“In the short term, I expect a lot of questions and criticism,” Monahan said. “In the long run, players who stayed with the PGA Tour will see they benefited in many ways.”

The agreement combines the Public Investment Fund’s golf-related commercial businesses and rights — including LIV Golf — with those of the PGA and European tours. The new entity has not been named.

Al-Rumayyan will join the board of the PGA Tour, which continues to operates its tournaments. The PIF will invest in the commercial venture.

“From the very beginning, the whole initiative was how to grow the game of golf,” Al-Rumayyan said. “And I think what was achieved today was exactly that.”

Augusta National and the Royal & Ancient welcomed the news because it ends a bitter feud. Augusta National said the deal “represents a positive development in bringing harmony to men’s professional golf.” R&A CEO Martin Slumbers said it would help golf “move forward in a collaborative, constructive and innovative fashion.”

As for the new role of Greg Norman, Al-Rumayyan said only that Norman is LIV Golf’s commissioner and details of his future role would be announced in the coming weeks.

Monahan’s memo to players indicated a strong Saudi Arabian presence. He said PIF would make a financial investment to become a “premier corporate sponsor” of the PGA Tour, the European tour and other international tours.

The PIF initially will be the exclusive investor in the new entity and will have the exclusive right to further invest, including a right of first refusal on any capital that may be invested.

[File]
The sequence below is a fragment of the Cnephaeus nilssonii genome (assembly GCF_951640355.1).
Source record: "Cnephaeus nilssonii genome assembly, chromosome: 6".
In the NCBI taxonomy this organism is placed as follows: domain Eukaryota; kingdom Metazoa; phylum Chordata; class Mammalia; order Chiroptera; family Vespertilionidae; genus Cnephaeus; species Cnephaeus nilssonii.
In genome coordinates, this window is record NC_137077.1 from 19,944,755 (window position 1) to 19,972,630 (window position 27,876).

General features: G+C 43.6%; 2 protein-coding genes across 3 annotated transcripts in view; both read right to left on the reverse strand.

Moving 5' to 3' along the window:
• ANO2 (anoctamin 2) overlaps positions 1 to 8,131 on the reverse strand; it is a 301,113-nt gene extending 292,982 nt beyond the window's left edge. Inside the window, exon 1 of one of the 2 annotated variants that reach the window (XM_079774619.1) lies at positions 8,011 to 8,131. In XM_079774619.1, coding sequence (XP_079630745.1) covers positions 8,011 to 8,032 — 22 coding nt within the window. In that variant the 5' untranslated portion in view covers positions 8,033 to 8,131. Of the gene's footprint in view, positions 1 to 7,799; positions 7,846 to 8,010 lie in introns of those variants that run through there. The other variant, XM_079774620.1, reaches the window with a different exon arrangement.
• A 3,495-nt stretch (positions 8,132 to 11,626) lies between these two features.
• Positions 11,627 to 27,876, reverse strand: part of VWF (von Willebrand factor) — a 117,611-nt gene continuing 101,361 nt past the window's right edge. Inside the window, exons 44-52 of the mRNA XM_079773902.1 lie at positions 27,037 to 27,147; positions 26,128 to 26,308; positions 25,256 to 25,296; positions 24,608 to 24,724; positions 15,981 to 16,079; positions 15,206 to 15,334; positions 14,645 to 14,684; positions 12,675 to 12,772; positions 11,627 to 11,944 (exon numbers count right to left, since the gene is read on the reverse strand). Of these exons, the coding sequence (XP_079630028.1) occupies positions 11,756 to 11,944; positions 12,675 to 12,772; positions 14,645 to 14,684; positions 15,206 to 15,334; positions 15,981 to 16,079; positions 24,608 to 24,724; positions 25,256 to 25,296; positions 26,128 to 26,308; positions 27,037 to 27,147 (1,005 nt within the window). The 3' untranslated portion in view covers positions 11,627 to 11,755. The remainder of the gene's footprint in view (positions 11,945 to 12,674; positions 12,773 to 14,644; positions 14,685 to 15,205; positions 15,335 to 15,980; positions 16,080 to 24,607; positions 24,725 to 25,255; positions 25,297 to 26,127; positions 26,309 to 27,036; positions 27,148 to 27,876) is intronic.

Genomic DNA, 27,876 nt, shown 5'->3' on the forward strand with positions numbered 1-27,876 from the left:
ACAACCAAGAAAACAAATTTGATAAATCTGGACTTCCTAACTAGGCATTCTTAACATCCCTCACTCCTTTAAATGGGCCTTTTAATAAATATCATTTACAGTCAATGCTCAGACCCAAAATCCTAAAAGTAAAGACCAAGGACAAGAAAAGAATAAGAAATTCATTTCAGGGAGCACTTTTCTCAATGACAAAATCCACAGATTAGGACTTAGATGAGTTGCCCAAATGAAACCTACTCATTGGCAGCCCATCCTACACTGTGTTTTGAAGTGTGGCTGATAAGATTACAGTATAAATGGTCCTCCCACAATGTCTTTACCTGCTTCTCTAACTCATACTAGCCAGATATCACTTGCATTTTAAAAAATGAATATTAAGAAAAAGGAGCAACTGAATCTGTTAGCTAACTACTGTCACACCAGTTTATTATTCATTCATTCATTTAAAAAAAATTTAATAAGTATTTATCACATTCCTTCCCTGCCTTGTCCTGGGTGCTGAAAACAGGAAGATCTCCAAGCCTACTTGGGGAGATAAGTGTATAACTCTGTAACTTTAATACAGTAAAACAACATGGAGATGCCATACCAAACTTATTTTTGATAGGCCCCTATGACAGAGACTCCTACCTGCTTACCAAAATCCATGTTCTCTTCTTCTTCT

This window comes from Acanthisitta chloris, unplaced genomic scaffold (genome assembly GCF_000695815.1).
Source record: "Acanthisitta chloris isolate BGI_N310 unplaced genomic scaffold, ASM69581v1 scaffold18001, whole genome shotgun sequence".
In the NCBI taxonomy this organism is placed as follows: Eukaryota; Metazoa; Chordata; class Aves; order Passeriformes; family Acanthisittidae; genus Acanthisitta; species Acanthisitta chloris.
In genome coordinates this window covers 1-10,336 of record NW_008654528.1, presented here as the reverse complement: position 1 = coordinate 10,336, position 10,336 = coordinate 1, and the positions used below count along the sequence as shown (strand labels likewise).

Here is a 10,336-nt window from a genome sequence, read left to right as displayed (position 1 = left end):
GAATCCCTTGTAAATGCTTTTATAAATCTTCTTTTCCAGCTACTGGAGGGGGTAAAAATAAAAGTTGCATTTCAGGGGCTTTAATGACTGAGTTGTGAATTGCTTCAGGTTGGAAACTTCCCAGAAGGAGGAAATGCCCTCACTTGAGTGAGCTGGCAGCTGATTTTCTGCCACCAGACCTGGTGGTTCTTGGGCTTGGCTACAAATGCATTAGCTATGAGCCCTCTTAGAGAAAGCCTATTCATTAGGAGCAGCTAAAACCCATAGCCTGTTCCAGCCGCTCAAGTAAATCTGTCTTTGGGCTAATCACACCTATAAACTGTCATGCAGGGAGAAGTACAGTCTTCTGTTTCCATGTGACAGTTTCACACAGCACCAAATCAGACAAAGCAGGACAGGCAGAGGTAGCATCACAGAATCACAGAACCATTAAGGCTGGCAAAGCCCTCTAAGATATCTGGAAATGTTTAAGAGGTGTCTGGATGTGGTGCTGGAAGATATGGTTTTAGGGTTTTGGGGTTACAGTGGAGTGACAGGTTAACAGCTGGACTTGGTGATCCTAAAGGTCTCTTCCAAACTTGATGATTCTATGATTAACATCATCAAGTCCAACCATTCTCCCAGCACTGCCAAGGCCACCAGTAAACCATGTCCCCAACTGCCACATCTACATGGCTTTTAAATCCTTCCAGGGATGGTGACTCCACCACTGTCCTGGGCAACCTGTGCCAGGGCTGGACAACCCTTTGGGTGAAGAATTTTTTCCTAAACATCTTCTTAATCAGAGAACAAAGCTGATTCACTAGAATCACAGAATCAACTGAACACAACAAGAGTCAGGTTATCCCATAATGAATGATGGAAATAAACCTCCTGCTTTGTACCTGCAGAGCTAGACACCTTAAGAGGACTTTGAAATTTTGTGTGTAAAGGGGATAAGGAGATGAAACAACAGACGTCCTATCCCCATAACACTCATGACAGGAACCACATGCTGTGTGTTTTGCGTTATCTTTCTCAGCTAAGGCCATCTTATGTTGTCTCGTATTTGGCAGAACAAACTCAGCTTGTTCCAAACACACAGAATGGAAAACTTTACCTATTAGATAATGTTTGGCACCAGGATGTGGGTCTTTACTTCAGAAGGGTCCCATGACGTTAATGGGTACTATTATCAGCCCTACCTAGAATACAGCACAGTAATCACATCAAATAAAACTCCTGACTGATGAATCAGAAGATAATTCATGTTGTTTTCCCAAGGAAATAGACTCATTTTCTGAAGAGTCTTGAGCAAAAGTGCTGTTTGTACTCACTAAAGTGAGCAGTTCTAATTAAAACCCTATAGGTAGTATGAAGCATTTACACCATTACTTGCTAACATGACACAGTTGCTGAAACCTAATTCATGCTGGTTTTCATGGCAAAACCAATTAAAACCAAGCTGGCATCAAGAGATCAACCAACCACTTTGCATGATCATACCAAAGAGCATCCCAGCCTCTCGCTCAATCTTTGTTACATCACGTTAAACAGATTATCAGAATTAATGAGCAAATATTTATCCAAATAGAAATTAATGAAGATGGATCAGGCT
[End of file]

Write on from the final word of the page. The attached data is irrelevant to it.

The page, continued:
Al-Rumayyan has been spotted wearing a “MAGA” hat during LIV events at courses owned by former President Donald Trump.

Trump predicted last July that a merger was inevitable and said anyone not signing with the Saudi league would be losing out. He weighed in Tuesday and called it a “glamorous deal for the wonderful world of golf.”

Monahan said the merger came together the last seven weeks, with PGA Tour board member Jimmy Dunne responsible for bringing together Monahan and Al-Rumayyan. Dunne and Ed Herlihy, chairman of the PGA Tour’s board, will serve on the board of the commercial venture.

Phil Mickelson and Bryson DeChambeau were among 11 players who filed an antitrust lawsuit against the PGA Tour last August. LIV joined as plaintiffs, and the PGA Tour countersued.

The concern for PIF was whether its leaders could be deposed, which Saudi Arabia wanted to avoid. Being open to depositions would leave the kingdom’s leaders more vulnerable to legal action, including lawsuits demanding they reveal business deals in the United States.